Carpet Recycling: The Complete Guide

In 2017, the recycling rate was 45.7% for UK household waste. This rate is increasing year-on-year; essentially, we are becoming better at avoiding throwing things straight in the bin.

Packaging often has its own recycling labels and our bins are bigger, however, do you ever come across an item and think, “can I recycle this?” 

For many people, carpet is one of those items that poses many questions. Can I put carpet in the bin? How do I recycle carpet? Where do I recycle carpet?!

As it’s not something we regularly need to throw away, it’s natural that we don’t know the answer. That’s why we’re going to deep dive into everything you need to know about recycling your carpet - ensuring that you get a fresh, new carpet without impacting negatively on the environment.

Recycling in the UK

In modern times, recycling feels like a part of most people’s everyday routines. Our homes often have waste facilities specific to recycling, and the highstreet bins typically have an option to recycle when you’re on the go. However, this has not always been the norm in the United Kingdom.

20 years ago, back in 2000, only 12% of waste was recycled, despite the fact that 60% of household waste could feasibly be recycled or composted. Following this, Friends of the Earth began campaigning for a recycling bill which would provide homeowners the option to recycle through doorstep collection.

Three years later in 2003, the bill was passed, sparking the changes that we see today in our homes and across the UK. There have been significant changes to the way that recycling takes place in the UK and the benefit it has had to the environment.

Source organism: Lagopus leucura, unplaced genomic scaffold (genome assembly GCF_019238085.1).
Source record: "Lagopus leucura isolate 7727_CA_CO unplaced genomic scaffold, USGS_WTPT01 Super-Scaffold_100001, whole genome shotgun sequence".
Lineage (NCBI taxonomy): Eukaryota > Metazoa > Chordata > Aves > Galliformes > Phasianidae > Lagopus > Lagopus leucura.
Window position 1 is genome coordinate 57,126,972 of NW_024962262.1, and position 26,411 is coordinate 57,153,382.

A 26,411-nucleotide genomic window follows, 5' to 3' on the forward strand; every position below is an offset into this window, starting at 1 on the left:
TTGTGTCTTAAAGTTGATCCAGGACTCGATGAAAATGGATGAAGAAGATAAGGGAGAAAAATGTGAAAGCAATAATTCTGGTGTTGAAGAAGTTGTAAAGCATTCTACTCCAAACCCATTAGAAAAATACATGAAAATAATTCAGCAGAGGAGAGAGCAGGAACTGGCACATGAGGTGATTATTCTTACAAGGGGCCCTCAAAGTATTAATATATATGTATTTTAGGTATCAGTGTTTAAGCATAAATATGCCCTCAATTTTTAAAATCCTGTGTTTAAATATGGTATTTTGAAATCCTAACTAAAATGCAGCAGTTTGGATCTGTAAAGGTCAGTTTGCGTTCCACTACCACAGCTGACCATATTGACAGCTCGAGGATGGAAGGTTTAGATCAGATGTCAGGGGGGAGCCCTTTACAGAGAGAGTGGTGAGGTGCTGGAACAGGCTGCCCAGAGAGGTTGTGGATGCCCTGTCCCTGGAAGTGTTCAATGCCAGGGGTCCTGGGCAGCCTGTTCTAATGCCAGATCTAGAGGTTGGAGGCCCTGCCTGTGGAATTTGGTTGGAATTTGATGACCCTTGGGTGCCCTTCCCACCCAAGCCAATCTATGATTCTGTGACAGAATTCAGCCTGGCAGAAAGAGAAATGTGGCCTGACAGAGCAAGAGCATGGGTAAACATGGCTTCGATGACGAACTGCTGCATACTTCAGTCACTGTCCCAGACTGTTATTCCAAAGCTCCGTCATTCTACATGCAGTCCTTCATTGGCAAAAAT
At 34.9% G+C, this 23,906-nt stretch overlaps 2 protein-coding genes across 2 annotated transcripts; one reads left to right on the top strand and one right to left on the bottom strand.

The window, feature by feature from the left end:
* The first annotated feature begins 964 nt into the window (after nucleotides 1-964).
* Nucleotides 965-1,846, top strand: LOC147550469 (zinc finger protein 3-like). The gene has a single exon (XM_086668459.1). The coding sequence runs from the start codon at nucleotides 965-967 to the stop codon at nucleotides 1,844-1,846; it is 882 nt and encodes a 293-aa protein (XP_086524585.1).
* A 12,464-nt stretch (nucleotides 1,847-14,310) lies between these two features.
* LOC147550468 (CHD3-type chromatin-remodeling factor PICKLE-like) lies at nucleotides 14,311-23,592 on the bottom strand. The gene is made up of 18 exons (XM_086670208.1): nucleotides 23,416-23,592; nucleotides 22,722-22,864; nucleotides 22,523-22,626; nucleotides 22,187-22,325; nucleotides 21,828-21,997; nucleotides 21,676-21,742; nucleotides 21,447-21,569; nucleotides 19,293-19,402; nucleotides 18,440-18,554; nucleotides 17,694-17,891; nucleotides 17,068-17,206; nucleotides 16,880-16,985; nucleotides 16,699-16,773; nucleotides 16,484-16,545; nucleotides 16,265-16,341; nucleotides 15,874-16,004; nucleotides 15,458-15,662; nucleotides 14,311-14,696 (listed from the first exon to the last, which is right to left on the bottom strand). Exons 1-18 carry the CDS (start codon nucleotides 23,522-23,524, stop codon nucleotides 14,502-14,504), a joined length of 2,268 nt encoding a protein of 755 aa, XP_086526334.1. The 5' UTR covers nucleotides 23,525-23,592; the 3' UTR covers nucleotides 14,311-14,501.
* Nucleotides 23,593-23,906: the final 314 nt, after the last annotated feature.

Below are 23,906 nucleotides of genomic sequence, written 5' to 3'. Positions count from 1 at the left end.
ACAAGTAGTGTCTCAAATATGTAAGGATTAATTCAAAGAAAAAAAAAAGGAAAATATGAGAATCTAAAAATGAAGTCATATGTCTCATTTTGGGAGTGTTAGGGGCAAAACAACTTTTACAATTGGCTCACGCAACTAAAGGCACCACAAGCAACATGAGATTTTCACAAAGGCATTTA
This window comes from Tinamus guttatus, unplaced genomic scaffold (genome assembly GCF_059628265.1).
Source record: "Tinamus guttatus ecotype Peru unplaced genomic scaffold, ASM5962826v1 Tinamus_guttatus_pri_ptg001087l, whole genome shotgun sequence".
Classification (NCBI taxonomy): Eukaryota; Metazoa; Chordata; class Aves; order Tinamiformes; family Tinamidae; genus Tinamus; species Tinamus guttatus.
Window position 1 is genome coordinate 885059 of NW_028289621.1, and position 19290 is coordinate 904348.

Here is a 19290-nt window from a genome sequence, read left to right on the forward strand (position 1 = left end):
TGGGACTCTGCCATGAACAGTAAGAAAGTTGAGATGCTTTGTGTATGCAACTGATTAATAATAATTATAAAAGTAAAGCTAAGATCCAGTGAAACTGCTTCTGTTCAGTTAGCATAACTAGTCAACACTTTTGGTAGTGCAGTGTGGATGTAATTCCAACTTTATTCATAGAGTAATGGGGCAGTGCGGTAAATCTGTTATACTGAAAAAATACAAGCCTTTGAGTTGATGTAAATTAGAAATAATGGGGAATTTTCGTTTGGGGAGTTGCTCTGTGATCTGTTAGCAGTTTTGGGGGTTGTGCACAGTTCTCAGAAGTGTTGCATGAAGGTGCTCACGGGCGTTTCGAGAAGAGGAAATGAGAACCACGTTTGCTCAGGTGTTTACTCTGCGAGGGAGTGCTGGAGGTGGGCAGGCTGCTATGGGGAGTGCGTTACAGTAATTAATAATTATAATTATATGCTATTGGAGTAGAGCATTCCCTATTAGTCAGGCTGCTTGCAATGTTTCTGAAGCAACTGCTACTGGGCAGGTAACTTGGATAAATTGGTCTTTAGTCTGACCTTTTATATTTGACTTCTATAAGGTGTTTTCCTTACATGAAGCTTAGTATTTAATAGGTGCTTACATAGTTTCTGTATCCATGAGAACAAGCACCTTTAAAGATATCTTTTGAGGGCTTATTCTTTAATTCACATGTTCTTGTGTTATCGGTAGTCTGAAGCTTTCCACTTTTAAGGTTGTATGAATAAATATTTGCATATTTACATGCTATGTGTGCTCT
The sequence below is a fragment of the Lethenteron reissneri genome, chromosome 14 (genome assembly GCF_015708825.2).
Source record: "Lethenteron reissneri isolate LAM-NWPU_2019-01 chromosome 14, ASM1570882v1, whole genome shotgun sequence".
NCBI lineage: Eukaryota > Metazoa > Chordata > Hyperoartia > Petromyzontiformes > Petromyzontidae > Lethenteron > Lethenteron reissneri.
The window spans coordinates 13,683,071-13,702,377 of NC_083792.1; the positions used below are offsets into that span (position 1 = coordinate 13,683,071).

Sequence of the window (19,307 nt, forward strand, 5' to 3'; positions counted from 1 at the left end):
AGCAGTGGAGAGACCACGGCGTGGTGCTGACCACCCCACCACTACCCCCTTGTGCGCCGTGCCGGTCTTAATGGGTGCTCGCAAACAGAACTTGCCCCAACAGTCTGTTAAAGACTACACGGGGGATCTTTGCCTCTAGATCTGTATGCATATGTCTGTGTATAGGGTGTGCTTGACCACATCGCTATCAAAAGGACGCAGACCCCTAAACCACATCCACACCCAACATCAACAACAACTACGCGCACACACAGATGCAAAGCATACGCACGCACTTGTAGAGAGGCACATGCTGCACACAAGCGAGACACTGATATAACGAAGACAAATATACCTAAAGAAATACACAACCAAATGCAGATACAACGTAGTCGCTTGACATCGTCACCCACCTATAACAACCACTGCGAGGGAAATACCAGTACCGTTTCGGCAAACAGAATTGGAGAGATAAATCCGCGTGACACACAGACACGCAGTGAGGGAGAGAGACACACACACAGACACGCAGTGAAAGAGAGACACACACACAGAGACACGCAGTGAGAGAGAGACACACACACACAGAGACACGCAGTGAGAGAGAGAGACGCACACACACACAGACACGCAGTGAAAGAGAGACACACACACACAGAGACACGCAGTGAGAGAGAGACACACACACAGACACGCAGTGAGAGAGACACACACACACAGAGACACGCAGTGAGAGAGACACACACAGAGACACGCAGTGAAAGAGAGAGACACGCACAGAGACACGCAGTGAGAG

Recycling and businesses in the UK

Waste management is something that companies have to think about when operating in the UK. Not only does it come at a cost to the business owner, but to the environment too.

Business waste is defined as any waste that is generated through commercial activity - even if your business is run from your home, it is still considered as commercial waste.

This also includes any waste generated from construction, demolition, industry or agriculture. The government outlines a number of responsibilities for disposal of business waste:

  • Keep waste to a minimum by doing everything you reasonably acn to prevent, reuse, recycle or recover waste.
  • Complete a waste transfer note for each load of waste that leaves your premises.
  • Check if your waste carrier is registered to dispose of waste.
  • Not to allow the waste carrier to dispose of your waste illegally (and to report them if they do).

Recycling in the home

While recycling in the UK is relied upon by many markets and industries for saving costs and the environment, recycling household waste is certainly an element to focus on as it has become an unconscious societal change with great results for the environment.

Domestic recycling has seen a sharp rise since legislation change in 2003. In 2017 there was 10,139 tonnes of household waste recycled - from a total of 22,437. Paper and card represented two-fifths of this recycled waste, however, there are plenty of other materials that make up the UK’s recycling habits:

  • Glass
  • Metal
  • IBA Metals
  • E-Waste
  • Plastics
  • Textiles
  • Other Materials

The benefits of recycling in the UK

Since the millennium and the increasing number of people taking part in recycling, there have been a number of benefits made clear, through results:

Recycling is cheaper than waste collection and disposal

One of the key points is that it is far less expensive to, Lambeth Council in 2017 stated that it is 6 times cheaper to dispose of recycled waste. 

This saving is beneficial for a range of stakeholders - households, businesses and local public services. In Germany, they utilise a deposit scheme and this financial incentive sees a 90% recycling rate for plastic bottles.